Success stories regarding weight management typically involve people dropping unwanted poundage in search of trimmer versions of themselves. Trina Hall’s story goes the opposite direction. The 34-year-old yoga teacher decided to gain weight on purpose, 40 lbs. in fact, to better understand what life was like as a larger person.

Hall was admittedly petite before her weight gain journey. At 5-foot-5-inches and 130 lbs., the Dallas-area yogi says that she first made the decision to put on the pounds when she found a friend, crying, saying she didn’t want to be known as the “fat yoga teacher.” This prompted Hall to explore where beauty truly lies. “It's more important who you are on the inside,” Hall told U.S. News & World Report. “And then I discovered way more than what I had set out to.”

The First Gluttonous Step

Hall’s mission began with curiosity as its backbone. She wondered whether teaching yoga as an overweight person would affect her self-image, whether her students would see her differently. She wrote on her blog that testing the limits of her insecurities only came once she found out she had any; before the journey, she saw herself as a healthy individual, in both body and mind. Her belief had always been that the term “fat” was a tool to injure. “I’m not at war,” she wrote.

“I thought this would be an experiment in empowering people to love their bodies and not try to fit society’s mold,” she wrote. “Instead, reality of my latent insecurities came like a football team’s kicker being put in as the center (my identity was pummeled).”

She suddenly became uncomfortably aware of how often she’d catch herself glancing at a mirror. Looking good in spandex became a necessity; when she became too self-conscious, she wore loose-fitting dresses to teach her classes. She grew increasingly guilty of the foods she ate.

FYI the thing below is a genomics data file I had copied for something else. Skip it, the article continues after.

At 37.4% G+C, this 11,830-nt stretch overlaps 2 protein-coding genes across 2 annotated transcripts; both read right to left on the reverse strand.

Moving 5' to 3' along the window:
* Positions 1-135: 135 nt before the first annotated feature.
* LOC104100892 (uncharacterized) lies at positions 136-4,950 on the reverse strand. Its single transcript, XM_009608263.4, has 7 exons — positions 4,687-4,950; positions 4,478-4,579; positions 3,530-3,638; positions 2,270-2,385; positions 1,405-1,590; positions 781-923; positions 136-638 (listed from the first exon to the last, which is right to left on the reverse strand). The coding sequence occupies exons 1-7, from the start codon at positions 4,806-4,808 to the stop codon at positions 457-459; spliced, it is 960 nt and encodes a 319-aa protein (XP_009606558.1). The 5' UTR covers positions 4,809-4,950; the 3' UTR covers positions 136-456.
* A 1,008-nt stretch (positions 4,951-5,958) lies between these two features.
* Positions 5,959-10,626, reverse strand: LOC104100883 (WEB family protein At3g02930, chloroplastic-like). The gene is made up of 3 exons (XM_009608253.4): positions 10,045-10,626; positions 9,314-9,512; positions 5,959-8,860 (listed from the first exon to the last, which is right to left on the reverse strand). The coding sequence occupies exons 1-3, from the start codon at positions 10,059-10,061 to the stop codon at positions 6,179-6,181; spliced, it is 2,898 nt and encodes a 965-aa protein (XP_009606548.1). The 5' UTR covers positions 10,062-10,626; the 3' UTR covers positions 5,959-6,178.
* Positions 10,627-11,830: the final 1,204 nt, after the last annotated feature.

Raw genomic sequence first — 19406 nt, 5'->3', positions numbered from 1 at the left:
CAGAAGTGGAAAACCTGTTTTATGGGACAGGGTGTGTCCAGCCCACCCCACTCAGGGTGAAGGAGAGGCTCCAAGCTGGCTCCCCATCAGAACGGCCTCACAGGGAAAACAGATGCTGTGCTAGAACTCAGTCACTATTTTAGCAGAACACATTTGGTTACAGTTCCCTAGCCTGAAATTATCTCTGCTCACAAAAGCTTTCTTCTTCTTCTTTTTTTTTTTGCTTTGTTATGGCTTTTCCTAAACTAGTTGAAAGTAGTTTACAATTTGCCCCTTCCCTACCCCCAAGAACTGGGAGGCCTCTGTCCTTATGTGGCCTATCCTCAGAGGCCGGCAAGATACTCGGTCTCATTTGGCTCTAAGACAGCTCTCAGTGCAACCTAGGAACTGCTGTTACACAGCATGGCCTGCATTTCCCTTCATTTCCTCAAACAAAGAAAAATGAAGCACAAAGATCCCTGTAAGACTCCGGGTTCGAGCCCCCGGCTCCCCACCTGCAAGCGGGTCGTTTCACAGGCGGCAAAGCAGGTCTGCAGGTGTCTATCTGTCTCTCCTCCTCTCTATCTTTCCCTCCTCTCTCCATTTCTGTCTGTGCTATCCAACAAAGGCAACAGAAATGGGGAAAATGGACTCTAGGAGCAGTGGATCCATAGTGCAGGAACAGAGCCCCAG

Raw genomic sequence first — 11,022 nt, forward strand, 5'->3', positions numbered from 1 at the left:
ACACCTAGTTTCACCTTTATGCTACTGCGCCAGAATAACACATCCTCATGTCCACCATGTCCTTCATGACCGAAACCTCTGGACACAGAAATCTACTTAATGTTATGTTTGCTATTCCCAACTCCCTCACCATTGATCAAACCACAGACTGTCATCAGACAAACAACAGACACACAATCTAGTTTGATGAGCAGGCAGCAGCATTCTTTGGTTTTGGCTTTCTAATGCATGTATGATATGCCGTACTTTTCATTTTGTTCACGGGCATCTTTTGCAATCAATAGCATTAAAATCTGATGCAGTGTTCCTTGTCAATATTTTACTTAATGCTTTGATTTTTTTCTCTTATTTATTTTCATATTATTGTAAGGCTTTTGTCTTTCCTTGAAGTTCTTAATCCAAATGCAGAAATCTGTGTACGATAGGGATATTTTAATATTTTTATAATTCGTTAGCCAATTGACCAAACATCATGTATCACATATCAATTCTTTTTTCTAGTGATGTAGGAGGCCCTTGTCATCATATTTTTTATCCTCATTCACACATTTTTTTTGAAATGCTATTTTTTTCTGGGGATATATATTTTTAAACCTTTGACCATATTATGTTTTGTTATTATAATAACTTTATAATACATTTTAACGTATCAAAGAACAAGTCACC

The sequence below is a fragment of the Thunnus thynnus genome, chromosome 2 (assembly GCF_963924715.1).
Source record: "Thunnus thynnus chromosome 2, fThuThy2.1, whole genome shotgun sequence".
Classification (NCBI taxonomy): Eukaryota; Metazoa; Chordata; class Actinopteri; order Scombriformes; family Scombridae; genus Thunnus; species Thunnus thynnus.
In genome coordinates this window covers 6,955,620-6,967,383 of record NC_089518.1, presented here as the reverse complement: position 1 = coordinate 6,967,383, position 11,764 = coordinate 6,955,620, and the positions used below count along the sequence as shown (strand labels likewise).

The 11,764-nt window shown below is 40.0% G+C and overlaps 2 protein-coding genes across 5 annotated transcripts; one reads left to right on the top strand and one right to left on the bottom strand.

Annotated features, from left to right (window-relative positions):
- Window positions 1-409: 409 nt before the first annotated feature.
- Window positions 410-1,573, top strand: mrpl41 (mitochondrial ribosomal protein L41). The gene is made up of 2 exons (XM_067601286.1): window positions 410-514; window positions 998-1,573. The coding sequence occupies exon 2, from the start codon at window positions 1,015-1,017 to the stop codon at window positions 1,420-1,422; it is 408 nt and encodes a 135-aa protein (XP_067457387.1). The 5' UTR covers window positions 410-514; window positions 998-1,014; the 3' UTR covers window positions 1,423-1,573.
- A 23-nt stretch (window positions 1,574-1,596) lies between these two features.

“The stories I made up about what people thought of me were changing and I was emotionally affected. Suddenly, my self-worth was proving to be connected to how good I looked wearing spandex – something I completely denied giving a shit about before this experiment—,” she wrote, “and that pissed me off.”

Hall met her greatest weaknesses emotionally. Her size made her feel unlovable. Before the experiment, she was consoling her friend — who had battled a lifetime of eating disorders — reassuring her she only saw a trim and beautiful person, despite any perceived physical flaws. Now, Hall was beginning to doubt her own advice.

“I learned that I was – and still am – very judgmental about physical appearance,” she told U.S. News & World Report. “I was afraid of dying alone – I noticed that was a thought coming into my mind. I'm single, and the thought kept coming in, ‘You're going to die alone. You're going to die alone.’”

Mental Health And Mexican Food

Through a steady diet of “anything and everything and all amounts of food that I desired or wanted,” Hall climbed to over 170 lbs. at her peak. For her height, the weight put Hall’s body mass index (BMI) at 29, just on the cusp of obesity. The unrestricted diet took its toll on Hall’s mental health. Vast quantities of food, a lot of which was Mexican, she said, became less of a fuel source and more of a leisurely activity. “I was turning it into eating for the sake of eating, and I definitely felt like I shouldn't be doing that. You know, it's bad to eat a bar of chocolate every day.”

Suddenly, the passive Hall had transformed into a machine of self-defeat. She became her own worst enemy. The “war” she vowed not to engage had begun.

“There was a war going on inside of me and neither side was winning,” she wrote. But then a curious thing happened. Hall realized that the struggles she was enduring were self-inflicted. Her own psyche had turned against her, but the power to reorient its course was still in her control. Self-image was still a matter of the self, she reasoned.

“Once I unraveled the fears and self-assaulting language as irrational, they no longer had power over me and I began to relax into my newfound ‘goods,’” she said.

Hall has since come to terms with her self-image. She has resumed her healthy diet, where food is fuel, not recreation. The reactions she has received from people online has been mixed, she says, and she has done her best to stay neutral in spite of both the negative and the positive. “If I don't want to absorb the negativity, I can't become attached to the positivity either,” she said. Ultimately, the reactions belong to those who experience them.

“Nietzsche says the thing separating men from gods is the belly. May we all expand our bellies to digest our fears and empower our minds to think,” she wrote. “May we all understand that we all want to be loved for who we are… however we are in the moment. And may we all find love and not die alone, from potato chip asphyxiation.”